Got my nails polished after I raked. I had - and don't feel bad for me - closed my door and chopped off the top of right thumb nail and it kept snagging on everything, collecting lint.

Don't mind me if I keep looking at the clock. Going to a mental health talk at Warminster Hospital at 7 pm and figured out where it is. Without my two cataract operations, I wouldn't be able to see to get there.

We have a new floridly psychotic guy in our group so I was helping his mom find out how to get him in the hospital. Well, I guess he's gotta take his meds. I suggested he get 'depot injections.' Meaning shots.

People think b/c my manic-depression went away, they can do w/o their meds. Believe me, I make it clear to stay on your meds.

These are my meds I will never go off. Antirejection and diabetes pen. Ouch! I actually stick the needle in my flesh and if it hurts, remove it and stick it somewhere else.

Take your pick: belly, upper outer arms, and both left and right tush.

Went to the Hatboro PO and got all my stamps for the season. I do not enjoy standing in line.

What in tarnation?

For my 10-day bus trip to NOLA, I bought Dr Scholl's gel-pad sneakers which felt great at Walmart and dans le living.

When Scott and I walked in the Pennypack, they nicely hugged my feet and I thought, What a good shoe chooser you are, Ruthie.

I rarely remove my sox b/c it's so cold, but when I did, I noticed a teeny tiny lil cut on my right foot. The culprit, of course, was the Dr Scholl's.

While wearing them, I did think to myself, they remind me of my mom's orthopedic shoes, so I decided to paint them.

They're upstairs in Sarah's old room, awaiting the disguise.

I wrote the poem November many years ago. It's one of my favorites. At the time I worked at the now-defunct Bristol-Bensalem Human Services, where I made my own schedule. I didn't arrive until 10 in the morning, providing me with writing time in the morning.

NOVEMBER

The electric fan sits idle
in these darkening days
balancing the cup of coffee
that warms my hands
against the morning chill.

The leaves on my sturdy maples
hang,
tremble,
then drop,
one by one,
sucked by those great
immovable forces
that hold and bind us all,
the birth of babies ... the toss of waves
the hurricane's deadly whine
the lullabye of the soprano
aloft.

The crisp breeze
sweeps more leaves
to their grassy descent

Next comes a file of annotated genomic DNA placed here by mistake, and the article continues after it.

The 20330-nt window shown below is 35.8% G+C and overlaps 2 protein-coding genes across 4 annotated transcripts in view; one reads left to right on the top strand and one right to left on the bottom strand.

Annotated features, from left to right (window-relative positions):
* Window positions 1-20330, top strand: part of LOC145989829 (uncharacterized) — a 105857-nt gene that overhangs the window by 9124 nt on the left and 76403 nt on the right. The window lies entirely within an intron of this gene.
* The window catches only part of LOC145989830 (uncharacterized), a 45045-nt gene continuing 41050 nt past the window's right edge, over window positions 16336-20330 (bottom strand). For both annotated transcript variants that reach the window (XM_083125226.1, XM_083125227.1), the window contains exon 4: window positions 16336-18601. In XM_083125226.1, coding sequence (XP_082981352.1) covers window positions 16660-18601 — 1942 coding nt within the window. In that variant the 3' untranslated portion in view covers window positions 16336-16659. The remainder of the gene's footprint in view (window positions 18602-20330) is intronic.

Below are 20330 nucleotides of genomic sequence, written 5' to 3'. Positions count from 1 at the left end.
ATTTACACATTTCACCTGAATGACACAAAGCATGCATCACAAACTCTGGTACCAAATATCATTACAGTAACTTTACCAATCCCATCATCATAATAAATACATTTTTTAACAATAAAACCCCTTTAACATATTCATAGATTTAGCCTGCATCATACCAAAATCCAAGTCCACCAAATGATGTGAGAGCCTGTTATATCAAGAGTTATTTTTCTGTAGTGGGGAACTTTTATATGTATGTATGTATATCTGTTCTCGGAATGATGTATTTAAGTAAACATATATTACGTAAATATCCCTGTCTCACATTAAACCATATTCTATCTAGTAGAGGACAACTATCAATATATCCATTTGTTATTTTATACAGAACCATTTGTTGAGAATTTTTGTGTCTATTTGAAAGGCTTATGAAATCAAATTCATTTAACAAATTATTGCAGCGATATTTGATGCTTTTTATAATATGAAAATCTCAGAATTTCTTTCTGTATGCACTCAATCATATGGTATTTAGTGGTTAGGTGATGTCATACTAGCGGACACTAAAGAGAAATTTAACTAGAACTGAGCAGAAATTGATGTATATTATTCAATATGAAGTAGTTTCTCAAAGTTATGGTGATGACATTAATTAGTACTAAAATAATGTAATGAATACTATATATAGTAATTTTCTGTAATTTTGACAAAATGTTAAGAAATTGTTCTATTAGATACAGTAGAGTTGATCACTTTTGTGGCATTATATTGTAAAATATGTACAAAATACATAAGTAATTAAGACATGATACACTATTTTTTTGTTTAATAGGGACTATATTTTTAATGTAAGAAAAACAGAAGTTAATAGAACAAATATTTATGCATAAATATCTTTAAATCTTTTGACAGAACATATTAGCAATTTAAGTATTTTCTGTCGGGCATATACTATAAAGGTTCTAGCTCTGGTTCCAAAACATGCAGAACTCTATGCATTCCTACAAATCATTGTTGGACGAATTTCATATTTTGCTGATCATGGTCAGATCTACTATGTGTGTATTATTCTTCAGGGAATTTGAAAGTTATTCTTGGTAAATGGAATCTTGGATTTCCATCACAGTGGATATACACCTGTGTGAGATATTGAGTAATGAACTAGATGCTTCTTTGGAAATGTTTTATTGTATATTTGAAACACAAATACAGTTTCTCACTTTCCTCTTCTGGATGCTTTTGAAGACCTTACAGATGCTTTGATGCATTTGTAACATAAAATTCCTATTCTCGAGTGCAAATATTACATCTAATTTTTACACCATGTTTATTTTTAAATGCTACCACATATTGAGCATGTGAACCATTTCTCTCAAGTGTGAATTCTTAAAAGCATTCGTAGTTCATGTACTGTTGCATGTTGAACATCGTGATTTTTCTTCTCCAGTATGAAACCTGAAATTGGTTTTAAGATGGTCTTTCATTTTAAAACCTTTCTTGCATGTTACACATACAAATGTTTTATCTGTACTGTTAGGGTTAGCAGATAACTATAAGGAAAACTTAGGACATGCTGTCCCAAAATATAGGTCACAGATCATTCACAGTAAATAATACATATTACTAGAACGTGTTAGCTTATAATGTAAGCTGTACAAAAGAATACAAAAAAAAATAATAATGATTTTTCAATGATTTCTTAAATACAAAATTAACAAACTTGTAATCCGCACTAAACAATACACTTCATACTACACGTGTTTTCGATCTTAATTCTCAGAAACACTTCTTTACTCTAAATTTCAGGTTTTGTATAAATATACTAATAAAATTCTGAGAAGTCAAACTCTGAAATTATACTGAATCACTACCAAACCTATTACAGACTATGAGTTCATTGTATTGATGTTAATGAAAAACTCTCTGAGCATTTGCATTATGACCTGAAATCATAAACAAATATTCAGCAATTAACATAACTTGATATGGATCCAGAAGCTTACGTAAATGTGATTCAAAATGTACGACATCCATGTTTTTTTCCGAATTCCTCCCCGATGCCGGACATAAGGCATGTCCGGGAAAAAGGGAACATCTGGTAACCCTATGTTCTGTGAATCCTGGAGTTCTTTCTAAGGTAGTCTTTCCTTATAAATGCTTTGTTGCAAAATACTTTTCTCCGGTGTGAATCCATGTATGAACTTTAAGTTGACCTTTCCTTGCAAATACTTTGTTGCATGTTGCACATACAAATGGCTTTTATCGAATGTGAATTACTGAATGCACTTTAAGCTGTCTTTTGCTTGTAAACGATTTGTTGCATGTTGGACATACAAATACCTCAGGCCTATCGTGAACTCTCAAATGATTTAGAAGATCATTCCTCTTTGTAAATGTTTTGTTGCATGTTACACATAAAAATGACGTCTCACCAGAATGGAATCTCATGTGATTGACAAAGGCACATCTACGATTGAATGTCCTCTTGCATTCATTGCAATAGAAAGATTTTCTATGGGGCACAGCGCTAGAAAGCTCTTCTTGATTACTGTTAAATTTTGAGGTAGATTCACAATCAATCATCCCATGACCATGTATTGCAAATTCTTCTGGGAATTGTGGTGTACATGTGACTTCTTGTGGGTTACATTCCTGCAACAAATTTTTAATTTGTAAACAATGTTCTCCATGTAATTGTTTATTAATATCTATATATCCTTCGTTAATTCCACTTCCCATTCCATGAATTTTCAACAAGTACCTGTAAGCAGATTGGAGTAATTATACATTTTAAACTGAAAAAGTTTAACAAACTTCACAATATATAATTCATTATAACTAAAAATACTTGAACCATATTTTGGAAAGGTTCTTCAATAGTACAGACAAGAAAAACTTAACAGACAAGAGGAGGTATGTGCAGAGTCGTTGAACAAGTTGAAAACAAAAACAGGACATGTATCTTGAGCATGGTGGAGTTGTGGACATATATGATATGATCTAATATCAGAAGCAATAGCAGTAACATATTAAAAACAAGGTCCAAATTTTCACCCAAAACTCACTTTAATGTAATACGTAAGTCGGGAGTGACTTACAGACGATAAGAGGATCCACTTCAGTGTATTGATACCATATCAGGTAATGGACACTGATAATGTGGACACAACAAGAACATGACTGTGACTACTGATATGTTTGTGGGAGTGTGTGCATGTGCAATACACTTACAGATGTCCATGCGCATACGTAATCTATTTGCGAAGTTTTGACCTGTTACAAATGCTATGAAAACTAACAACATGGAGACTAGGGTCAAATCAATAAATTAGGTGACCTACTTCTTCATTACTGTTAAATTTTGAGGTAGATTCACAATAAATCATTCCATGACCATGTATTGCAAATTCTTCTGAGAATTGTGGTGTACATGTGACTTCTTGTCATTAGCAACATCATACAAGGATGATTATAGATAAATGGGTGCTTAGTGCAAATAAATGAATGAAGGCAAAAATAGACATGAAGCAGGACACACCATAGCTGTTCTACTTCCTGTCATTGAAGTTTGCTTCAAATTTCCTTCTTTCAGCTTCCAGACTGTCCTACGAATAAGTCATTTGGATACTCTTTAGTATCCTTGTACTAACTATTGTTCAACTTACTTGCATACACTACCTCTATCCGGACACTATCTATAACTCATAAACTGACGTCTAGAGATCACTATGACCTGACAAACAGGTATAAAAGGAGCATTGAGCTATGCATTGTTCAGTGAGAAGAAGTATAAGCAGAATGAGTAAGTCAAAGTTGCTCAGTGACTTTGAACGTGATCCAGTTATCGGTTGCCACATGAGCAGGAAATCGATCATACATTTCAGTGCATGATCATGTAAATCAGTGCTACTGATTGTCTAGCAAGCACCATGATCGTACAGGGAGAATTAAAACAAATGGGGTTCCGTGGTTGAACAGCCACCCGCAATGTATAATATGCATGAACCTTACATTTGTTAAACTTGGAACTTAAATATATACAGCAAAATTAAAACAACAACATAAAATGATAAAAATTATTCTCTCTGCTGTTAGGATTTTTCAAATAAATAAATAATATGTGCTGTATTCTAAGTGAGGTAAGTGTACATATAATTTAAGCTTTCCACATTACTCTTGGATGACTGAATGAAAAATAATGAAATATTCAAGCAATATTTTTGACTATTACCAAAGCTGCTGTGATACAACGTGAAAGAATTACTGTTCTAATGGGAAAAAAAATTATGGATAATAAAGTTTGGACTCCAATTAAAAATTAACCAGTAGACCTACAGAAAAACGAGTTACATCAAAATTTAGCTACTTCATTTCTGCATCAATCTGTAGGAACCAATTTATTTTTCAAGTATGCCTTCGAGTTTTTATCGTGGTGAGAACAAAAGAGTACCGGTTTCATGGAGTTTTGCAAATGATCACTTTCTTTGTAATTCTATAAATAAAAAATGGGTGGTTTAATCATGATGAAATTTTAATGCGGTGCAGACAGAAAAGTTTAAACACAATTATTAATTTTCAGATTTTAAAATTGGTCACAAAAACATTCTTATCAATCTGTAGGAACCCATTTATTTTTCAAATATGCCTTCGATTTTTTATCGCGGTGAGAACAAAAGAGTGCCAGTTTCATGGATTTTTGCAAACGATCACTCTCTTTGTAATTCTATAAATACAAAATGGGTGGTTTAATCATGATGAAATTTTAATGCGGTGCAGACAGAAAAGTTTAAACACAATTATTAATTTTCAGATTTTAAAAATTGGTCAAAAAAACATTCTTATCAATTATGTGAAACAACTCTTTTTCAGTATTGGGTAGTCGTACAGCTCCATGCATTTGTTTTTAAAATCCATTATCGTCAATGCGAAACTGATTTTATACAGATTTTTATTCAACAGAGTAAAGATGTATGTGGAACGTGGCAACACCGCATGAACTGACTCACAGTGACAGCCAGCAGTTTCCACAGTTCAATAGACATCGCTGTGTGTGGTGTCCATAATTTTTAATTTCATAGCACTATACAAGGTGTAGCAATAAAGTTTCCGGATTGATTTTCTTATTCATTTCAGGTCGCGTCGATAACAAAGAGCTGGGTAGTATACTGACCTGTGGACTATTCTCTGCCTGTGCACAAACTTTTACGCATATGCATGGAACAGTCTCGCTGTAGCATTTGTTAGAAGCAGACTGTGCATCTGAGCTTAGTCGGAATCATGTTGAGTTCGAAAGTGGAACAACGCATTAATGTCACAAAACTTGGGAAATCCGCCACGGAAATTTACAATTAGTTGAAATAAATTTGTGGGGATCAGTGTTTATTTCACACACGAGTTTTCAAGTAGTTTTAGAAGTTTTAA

allowing the sky to open

to be revealed
rippling with clouds
barrelsful! coming in at
high strut

like circus figures
on parade
clowns... acrobats... elephants
the jolly tamer of lions!
see!
tumbling and rolling into view

then, as if, on signal
fragmenting and
bowing out. 






Monday, November 17, 2014

Wrap-up of 10-day Trip from Essington PA to NOLA

Here's the website for Senior Tours.

While the trip was one of endurance, I am actually interested in going on another one, this time 14 days to Yellowstone National Park via Mount Rushmore. Read about it here.  

I had all but given up going to Yellowstone and then I read about it. FYI, Yosemite National Park is in CA.

Discussed it with Doug Chute, our escort. "It's my favorite trip," he said.


Doug was a great escort, very knowledgeable.

Did I tell you I switched my seat so I was in the very back? That's bc my ankles swelled up every nite and I was afraid of getting a blood clot.

Here comes a whole rift of pix. I'll be reading "A Year with Hemingway" by Arnold Samuelson, while the photos are loading.

 We're at the Chattanooga, Tennesse, Choo-Choo. What's that? Read all about it!

Art on buses. Reminiscent of Keith Haring.
Dreary part of town. Note phone no. on right if you wanna get a divorce.

You'd go into these huge food pavilions and choose your least favorite restaurant. The food was all unhealthy, fatty, salty, sugary. Surprisingly, Starbucks was the most popular in the pavilion shown below.
Nancy and Lenny Alpern heading for the bus. I got their email address. Bc Lenny likes jazz, I invited him to our New Directions Musical Fundraiser. He's never heard of The Bad Plus. TBP are London today playing at a jazz festival.
Window views.

There were some tumbledown shacks in the South, but I couldn't get them on the swiftly moving bus.


There are two kinds of rest stops. One are the commercial ones where you buy junk food, thothers are lovely rest stops, with restrooms and vending machines for your food. How about some Diet Coke, CocaCola, Mug Root Beer, and Dasani Water, made by CocaCola. I bought a bottle for $1.50 and kept it in my pocketbook from eating all the salty food.

In this rest stop, possibly outside of Lexington, VA, a display case showed hard hats worn by miners. That was a real education to me.

I have some cousins, some now deceased, who worked in Weirton, West Virginia, and were doctors to the coal miners. One was a judge. These men all die early - at about 50 - bc of heart disease. Find them here. Don't worry, heart disease isn't contagious, unless you're a family member.

 On Senior Tours, booze is served. I had a couple glasses of white one. And on the way home, I'd stood up and smelled all the booze above. I loved the way the Scotch smelled and had Doug bring me a Scotch and Soda.

It tasted dreadful. I can taste it right now.
 Hard to see, but this trucker had a lovely emblem of a swan with outstretched arms. Truckers were often eating as we passed by. One guy ate an apple. Another guy was sipping coffee.